Cleft lip and palate is the most common craniofacial disorder in children, and its repair can be associated with a variety of airway issues. Surgical closure of the palate reduces the size of the upper airway. Opioid analgesia is usually required after surgery, and respiratory problems are common. Airway problems during and after cleft palate repair become even more important when there is an underlying syndrome affecting the airway, such as Robin sequence. Children who have had a cleft palate may have many surgeries over their childhood, each of which has unique issues for the pediatric anesthetist. Other children may have craniosynostosis, which may require cranial vault reconstruction with the potential for blood loss equivalent to one or two blood volumes.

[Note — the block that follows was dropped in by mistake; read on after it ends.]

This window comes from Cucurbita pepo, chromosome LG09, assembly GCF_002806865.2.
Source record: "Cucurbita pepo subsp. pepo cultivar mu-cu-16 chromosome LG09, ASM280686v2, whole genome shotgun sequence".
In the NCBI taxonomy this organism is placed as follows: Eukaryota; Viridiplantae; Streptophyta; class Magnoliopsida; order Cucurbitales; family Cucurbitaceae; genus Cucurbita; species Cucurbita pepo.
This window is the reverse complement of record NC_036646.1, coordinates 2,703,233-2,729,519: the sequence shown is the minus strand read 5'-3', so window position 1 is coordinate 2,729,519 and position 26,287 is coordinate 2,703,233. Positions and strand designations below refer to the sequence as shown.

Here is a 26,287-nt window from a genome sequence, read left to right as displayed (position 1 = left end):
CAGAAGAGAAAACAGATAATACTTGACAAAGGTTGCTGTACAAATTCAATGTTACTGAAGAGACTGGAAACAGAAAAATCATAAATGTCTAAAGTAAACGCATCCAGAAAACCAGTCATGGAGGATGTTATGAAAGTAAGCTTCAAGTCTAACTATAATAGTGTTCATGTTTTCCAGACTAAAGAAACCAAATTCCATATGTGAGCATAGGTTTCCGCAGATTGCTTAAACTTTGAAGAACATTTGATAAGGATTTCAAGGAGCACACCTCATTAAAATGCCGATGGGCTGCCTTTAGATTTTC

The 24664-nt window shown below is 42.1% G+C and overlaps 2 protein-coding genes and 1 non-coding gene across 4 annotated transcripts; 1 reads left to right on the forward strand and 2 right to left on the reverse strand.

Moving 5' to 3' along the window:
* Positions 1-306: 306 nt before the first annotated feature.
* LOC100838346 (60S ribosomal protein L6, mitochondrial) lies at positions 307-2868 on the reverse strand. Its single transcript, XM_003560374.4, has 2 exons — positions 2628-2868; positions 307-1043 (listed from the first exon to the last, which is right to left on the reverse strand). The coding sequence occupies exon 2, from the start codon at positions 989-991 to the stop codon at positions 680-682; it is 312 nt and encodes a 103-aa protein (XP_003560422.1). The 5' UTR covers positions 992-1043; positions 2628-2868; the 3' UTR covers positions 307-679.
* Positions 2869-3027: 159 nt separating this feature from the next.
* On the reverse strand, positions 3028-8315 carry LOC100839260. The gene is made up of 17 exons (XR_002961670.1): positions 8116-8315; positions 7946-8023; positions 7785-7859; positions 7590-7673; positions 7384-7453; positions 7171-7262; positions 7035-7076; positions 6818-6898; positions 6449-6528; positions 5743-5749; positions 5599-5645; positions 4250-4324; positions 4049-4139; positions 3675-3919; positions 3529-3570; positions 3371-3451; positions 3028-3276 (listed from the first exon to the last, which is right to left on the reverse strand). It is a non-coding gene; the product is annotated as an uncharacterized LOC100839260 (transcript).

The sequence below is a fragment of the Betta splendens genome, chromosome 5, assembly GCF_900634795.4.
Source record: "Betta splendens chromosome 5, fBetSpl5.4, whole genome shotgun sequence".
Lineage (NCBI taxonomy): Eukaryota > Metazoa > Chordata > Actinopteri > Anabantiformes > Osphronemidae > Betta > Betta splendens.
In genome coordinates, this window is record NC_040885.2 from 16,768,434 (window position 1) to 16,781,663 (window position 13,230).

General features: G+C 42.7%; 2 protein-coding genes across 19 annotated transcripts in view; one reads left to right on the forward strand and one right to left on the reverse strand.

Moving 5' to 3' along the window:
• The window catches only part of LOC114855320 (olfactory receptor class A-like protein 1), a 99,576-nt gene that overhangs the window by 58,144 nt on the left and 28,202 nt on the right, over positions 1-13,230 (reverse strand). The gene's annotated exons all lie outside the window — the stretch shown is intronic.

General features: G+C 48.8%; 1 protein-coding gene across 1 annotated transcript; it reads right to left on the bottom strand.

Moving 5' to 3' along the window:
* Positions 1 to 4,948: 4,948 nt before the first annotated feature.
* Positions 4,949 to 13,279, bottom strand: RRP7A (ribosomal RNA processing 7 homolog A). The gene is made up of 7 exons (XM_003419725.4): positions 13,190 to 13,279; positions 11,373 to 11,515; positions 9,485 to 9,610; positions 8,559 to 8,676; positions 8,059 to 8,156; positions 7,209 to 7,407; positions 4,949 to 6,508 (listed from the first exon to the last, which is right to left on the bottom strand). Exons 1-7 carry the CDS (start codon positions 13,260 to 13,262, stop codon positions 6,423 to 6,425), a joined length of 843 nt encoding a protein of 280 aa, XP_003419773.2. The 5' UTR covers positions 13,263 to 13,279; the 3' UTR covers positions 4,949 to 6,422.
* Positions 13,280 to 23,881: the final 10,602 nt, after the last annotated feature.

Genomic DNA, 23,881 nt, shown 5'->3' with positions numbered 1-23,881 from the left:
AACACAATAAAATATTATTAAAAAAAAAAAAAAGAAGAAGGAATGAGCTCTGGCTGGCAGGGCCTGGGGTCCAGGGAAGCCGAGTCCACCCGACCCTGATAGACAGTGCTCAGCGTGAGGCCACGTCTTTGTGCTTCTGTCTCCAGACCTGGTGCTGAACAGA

Anesthesia for cleft lip palate surgery Craniosynostosis Anesthesia Pharyngoplasty Nasal intubation Cleft palate surgery Airway
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